We know 65DaysofStatic are beautifully, brutally adept at convincing us the world’s about to end (I said as much in the review of their brilliant 2013 album, ‘Wild Light’) but ‘No Man’s Sky: Music for an Infinite Universe’ takes the heft and depth of those apocalyptic, guitar-heavy landscapes and transforms it into the most boundless album they’ve ever made.

In earlier years, they were all octane and adrenalin, bouncing build ups, breakdowns and then, later, beat-heavy electronica but their last effort (the aforementioned ‘Wild Light’) moved with a measure of force and purpose that they’ve blown out here with even more cinematic drama.

Encouraged by the incomprehensible size of the video game this album was created to complement, ‘No Man’s Sky…’ sees 65Dos constantly pushing beyond the horizon, unencumbered by a thought as nominal as a finite finish.

With 18 quintillion worlds to soundtrack, it’s a record that sets about its ceaseless vanishing point with energy and urgency as the unremitting beat of ‘Asimov’ kick-starts the march into the infinite before the first block of the sky-scraping guitar squall carves its way towards the album’s first seismic shudder.

A similarly agitated beat drives the slow focus of ‘End of the World Sun’ as it stretches and rumbles into the distance but between the discordance, a sub 3-minute trio of ‘Escape Velocity’, ‘Hypersleep’ and ‘Pillars of Frost’ feel like calm interludes, dwarfed by the double-length giants that cast cold, dark shadows. ‘Monolith’ is one such monster – all whispered danger and barely subdued menace, lurching and looming with broken, electronic energy, the clanging percussion and angry, industrial frequencies forming the lone black storm cloud in an otherwise pink sky. ‘Red Parallax’ is the other as it builds a sense of nervous anticipation before hurtling into raging, soaring guitar that’s determined to tear down the stars.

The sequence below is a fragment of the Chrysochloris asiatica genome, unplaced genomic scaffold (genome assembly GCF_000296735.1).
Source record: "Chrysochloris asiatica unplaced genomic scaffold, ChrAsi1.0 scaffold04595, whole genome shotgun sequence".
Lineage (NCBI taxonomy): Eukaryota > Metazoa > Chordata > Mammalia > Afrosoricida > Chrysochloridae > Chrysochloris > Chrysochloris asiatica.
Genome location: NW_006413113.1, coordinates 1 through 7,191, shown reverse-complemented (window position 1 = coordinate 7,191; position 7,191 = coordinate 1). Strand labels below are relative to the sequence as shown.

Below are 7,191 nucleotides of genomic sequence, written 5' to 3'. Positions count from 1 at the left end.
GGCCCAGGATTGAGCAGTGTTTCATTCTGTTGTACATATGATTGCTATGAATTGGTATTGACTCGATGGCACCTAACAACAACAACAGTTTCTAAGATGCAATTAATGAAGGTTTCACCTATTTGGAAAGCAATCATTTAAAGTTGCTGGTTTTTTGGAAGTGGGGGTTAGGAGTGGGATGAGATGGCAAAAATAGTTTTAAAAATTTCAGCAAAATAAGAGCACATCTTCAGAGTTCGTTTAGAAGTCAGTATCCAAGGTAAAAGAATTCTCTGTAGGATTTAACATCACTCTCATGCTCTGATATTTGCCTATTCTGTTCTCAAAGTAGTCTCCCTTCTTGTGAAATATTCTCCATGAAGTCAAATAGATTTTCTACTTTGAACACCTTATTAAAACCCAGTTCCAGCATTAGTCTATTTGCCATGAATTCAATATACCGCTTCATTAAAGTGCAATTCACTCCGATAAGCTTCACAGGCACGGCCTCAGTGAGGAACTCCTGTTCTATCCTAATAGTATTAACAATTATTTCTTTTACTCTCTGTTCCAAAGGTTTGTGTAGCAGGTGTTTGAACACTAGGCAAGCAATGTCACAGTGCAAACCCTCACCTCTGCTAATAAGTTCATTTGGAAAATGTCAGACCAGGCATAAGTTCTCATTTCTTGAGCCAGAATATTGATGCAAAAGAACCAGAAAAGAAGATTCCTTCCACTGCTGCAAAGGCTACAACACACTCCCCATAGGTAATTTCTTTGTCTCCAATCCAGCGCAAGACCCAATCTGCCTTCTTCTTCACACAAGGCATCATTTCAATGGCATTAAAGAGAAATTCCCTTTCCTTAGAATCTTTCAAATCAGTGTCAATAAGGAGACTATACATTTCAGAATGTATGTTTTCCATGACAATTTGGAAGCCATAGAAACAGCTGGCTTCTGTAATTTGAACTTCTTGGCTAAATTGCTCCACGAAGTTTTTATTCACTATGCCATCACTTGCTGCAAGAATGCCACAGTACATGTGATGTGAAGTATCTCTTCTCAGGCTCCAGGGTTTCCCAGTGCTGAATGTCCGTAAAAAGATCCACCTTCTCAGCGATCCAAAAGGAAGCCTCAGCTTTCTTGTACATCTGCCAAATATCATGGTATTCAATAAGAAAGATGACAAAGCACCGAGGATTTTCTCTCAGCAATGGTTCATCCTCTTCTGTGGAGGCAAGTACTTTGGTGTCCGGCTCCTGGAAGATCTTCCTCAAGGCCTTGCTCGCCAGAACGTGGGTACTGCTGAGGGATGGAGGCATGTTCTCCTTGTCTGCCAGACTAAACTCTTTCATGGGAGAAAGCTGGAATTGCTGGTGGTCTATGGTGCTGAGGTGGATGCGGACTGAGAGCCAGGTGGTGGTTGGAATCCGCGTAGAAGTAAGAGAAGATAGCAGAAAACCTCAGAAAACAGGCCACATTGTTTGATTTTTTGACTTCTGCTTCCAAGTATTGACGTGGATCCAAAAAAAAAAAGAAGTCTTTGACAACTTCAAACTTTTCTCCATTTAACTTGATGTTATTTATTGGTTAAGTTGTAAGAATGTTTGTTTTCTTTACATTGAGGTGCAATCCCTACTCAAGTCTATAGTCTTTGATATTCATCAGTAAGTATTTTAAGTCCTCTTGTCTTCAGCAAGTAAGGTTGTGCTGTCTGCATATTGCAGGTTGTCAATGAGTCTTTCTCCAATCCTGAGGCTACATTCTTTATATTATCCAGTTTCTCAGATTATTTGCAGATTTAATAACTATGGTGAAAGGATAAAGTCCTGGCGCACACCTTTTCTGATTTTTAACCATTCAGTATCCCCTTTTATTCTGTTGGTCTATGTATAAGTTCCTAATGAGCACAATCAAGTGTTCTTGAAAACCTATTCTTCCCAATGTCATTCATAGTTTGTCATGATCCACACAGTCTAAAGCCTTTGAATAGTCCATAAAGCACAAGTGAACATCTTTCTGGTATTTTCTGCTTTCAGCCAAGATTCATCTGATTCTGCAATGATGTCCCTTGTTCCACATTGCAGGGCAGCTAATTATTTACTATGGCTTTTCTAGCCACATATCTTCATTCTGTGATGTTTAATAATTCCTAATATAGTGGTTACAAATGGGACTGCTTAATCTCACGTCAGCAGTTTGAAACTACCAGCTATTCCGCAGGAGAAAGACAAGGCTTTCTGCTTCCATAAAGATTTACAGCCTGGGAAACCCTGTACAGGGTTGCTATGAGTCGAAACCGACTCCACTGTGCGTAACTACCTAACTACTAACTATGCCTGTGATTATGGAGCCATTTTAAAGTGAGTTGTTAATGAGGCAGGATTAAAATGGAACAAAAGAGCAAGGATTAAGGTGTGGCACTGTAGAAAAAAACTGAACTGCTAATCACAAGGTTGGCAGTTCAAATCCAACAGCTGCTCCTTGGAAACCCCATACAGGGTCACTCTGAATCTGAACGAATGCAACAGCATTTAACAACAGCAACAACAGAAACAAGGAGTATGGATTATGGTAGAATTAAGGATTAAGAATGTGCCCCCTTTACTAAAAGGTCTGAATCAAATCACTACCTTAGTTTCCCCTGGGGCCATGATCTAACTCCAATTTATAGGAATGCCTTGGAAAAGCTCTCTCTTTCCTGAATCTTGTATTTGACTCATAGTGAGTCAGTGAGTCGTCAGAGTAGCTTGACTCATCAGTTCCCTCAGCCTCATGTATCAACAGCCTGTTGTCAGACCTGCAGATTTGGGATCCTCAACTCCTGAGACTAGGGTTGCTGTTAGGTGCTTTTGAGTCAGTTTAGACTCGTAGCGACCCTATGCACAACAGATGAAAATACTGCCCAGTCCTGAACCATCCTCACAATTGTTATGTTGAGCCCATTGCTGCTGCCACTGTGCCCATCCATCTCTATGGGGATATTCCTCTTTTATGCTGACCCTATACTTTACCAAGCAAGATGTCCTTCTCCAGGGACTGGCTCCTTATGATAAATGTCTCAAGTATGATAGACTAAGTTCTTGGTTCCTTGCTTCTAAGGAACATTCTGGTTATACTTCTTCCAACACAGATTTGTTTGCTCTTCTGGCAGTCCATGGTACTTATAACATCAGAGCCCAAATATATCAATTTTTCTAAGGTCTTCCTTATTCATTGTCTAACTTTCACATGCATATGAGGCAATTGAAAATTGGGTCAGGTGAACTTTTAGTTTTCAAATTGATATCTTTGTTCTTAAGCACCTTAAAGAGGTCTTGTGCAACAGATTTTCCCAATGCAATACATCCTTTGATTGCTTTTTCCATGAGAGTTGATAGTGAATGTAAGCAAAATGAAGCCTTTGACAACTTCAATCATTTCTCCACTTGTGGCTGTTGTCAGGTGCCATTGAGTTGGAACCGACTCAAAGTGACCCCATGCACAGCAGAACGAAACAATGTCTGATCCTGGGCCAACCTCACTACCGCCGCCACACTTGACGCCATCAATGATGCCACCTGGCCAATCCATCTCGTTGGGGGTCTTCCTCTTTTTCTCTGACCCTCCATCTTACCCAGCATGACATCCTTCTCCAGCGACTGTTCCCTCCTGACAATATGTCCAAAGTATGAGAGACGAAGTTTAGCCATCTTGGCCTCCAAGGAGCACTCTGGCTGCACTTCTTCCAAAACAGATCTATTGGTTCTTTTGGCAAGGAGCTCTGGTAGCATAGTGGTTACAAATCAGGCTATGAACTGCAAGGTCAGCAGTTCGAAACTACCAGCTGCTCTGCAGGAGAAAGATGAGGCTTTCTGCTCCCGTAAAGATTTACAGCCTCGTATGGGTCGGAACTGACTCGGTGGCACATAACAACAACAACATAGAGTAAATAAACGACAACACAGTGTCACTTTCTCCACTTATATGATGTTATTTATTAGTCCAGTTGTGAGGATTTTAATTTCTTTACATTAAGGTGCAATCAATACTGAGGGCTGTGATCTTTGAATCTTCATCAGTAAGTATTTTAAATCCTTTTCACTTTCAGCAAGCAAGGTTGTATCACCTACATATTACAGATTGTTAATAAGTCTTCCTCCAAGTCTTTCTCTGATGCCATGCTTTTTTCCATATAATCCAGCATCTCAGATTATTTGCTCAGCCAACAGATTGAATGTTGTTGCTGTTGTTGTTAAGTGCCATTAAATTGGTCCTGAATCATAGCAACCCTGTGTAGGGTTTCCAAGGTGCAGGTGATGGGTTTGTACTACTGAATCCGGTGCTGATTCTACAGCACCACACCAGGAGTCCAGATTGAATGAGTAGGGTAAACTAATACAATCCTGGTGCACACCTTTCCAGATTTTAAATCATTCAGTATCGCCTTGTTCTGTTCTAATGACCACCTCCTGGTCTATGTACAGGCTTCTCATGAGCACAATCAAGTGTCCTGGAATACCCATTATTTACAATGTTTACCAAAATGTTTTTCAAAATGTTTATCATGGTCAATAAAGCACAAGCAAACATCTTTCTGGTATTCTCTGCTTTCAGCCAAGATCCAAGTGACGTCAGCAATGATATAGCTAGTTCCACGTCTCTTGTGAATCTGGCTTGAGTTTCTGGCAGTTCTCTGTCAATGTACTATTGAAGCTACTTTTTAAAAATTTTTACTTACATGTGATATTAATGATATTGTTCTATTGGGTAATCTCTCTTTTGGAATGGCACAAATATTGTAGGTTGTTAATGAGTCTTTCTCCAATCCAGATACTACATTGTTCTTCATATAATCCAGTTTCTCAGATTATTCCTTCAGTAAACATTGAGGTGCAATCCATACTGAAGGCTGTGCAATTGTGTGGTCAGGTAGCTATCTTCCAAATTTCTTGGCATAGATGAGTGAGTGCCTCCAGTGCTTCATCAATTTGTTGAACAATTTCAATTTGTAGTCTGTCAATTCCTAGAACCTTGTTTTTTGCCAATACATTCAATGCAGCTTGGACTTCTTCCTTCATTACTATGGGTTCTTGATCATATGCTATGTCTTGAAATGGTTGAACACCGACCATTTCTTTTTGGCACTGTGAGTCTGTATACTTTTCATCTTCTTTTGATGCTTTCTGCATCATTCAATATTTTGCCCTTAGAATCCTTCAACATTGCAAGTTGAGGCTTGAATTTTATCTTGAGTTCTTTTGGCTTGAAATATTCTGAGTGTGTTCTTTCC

It’s left to ‘Supermoon’ to close out the album with its angels’ song, plaintive chords and guitar blast at the last providing a glorious end credit to the soundtrack of an endless game. But true to the almost inestimable concept, ‘No Man’s Sky: Soundscapes’ emerge as infinity’s encore, ‘Borealis/Contrastellar’ picking up where ‘Supermoon’ left off with those piano chords instilling a soft triumph in floating off into the unknown.

Further in, ‘Departure/Shortwave/Noisetest’ drops into the dark suspense of a mission gone wrong, blackouts and red alerts and rogue astronauts creeping through the confines; ‘NMS_exteriorAtmos1/False Suns’ is a white knuckle ride through dying stars and dark matter and ‘Outlier/EOTWS_Variation1’ is the zenith of a rocket through the earth’s stratosphere; the humbling, star-tumbling glimpse of a vast planet made to feel miniscule just for a split-second.

In many respects, it’s the beauty of the album: to provide a slither of familiarity for the countless voyages into No Man Sky’s multiple great unknowns. For those venturing into 18 quintillion worlds, it’s an ever-evolving soundscape, re-imagined and regenerated based on your every move; for those content with one, it’s an often transcendental soundtrack that stands up there with 65DaysofStatic’s best work. It’s definitely all about the journey.